RITTER: Yeah, the days of domination are over, but Tiger and Phil aren't done winning. Tiger needs to get healthy, and Phil needs to snap out of his putting slump, but both should be good for at least one more major in their careers. The new big three in golf is shaping up to be McIlroy, Scott and Kaymer, with Rory leading the class.

BAMBERGER: As the game's most dominant player? Well, last year, Woods was still the game's most dominant player. But he can't win what he wants to win. He can't have what he covets most. And in that sense, of course his domination is over. Phil should keep being Phil for a few more years. He can contend in majors, and if he does, he will know how to win. Just like Tiger.

VAN SICKLE: Brandel is probably right, but I'll give Tiger a year to recover from back surgery before judging.

4. Which 2014 British Open runner-up do you think will win a major first: Sergio Garcia or Rickie Fowler?

MORFIT: Fowler has a better record than Garcia in 2014 -- top-5s in all three majors -- and has more time, since he's only 25. For him, I'd say it seems inevitable. Garcia, I'm not sure. I still think the Open is his best chance for a major, just as it's Adam Scott's best chance, and Ernie Els' best chance. The Open is a great major for terrific tee-to-green players whose foibles on the greens are less likely to be accentuated by speed and slope.

PASSOV: Sergio. Fowler has played superbly in the majors, no question, and he's so good for golf, but he hasn't actually closed very often. Big edge to Sergio there.

VAN SICKLE: Rickie doesn't have all the Tiger-related scar tissue, so I pick him. But I liked what I saw from Sergio. I think he gets his major, too.

SENS: Fowler. He seems better equipped between the ears.

GODICH: I'll take Sergio. He's been so close to kicking down the door so many times, and hard as it may be to believe, he's still only 34. He seems rejuvenated. For all the great things we've seen from Rickie in the majors this season, let's not forget he only has one career PGA Tour victory.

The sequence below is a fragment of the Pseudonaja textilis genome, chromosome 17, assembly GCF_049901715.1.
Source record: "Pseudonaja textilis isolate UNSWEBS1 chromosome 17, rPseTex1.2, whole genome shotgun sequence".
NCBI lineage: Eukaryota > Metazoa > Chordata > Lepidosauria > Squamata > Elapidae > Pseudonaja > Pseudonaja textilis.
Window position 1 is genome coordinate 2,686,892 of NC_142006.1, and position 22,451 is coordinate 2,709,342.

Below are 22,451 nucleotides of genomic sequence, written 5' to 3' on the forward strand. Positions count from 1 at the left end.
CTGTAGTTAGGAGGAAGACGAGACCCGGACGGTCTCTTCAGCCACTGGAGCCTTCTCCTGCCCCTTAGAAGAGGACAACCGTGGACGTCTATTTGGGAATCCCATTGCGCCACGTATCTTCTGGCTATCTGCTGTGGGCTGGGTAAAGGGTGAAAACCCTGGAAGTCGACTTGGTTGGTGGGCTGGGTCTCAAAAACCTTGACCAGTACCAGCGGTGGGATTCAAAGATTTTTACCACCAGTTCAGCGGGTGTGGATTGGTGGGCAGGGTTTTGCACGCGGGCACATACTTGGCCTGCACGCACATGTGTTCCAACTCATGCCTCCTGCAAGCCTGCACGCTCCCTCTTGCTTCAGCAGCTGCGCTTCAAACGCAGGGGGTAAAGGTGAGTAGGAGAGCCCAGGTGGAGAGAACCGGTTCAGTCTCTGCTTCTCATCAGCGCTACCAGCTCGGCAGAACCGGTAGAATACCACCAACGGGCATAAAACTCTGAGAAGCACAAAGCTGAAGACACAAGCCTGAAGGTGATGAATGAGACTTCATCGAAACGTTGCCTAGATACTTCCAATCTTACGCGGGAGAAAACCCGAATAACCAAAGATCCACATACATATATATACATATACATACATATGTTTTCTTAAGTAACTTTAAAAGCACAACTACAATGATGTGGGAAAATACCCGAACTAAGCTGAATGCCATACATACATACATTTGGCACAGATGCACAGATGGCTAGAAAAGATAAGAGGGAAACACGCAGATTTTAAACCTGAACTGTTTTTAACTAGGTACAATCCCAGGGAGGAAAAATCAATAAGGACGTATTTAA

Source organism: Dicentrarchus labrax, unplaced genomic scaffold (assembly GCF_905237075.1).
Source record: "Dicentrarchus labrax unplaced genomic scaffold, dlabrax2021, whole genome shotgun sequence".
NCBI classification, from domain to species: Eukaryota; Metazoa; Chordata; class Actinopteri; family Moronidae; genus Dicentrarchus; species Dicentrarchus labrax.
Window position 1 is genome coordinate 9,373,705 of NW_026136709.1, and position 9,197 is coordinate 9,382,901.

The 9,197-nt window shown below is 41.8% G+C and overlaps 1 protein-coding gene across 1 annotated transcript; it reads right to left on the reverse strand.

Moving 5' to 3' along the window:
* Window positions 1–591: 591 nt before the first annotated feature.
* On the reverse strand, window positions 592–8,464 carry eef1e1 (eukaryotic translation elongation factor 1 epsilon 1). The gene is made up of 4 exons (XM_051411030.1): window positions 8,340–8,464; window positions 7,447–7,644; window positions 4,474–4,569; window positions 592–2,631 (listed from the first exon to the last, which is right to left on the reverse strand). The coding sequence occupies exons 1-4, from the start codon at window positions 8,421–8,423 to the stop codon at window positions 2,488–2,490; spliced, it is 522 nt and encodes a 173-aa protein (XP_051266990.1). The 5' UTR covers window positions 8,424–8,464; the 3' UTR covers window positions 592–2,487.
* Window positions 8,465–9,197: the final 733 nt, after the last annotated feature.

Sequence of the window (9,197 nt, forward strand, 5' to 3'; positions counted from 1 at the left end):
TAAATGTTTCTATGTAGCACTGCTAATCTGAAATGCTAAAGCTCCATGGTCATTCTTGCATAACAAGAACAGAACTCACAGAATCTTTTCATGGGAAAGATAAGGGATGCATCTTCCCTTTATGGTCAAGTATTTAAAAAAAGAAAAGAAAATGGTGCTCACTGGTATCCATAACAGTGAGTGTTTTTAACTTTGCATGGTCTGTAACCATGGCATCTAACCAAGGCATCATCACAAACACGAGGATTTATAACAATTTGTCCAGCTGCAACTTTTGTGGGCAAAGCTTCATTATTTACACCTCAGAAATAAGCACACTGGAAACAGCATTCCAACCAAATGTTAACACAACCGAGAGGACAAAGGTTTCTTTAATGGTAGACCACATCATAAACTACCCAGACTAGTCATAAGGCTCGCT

SHIPNUCK: Fowler, because he's so ascendant. This felt a little bit like Sergio's last stand. The guy has so much scar tissue -- he may win a major someday, but I can only imagine it happening the Duval way (barely make the cut, go low early on Saturday, hang on during a final round when no one mounts a challenge).

LYNCH: Fowler, who has considerably less scar tissue and a lot more self-belief when it matters. It's only this year that Fowler has been in contention in majors and he has handled it admirably. Sergio seems a lot more fatalistic in the big events, and that's tough to overcome.

MARKSBURY: Rickie all the way. I'm so impressed with the way his game has matured this year. He's played awesome golf at all three of this year's majors, and I think it's only matter of time until it's finally his time. Sergio, too, has had a great year and always seems to rise to the occasion at the British Open. My heart broke a bit for him when he failed to get it out of the bunker. That seemed to end his run and take the wind out of his sails a bit. But he did make things interesting. I still believe he'll win a couple of majors before his career is over.

RITTER: Fowler, because Sergio hasn't completely conquered the mental demons that have plagued him in these events throughout his career. Sergio's Sunday run was impressive, but that bunker shot he flubbed on 15 wasn't that tough. With three top-5s in the majors this year, Fowler is clearly a player on the rise. I think he's going to bag a major soon, maybe even at Valhalla.

BAMBERGER: Sergio. He's a better golfer.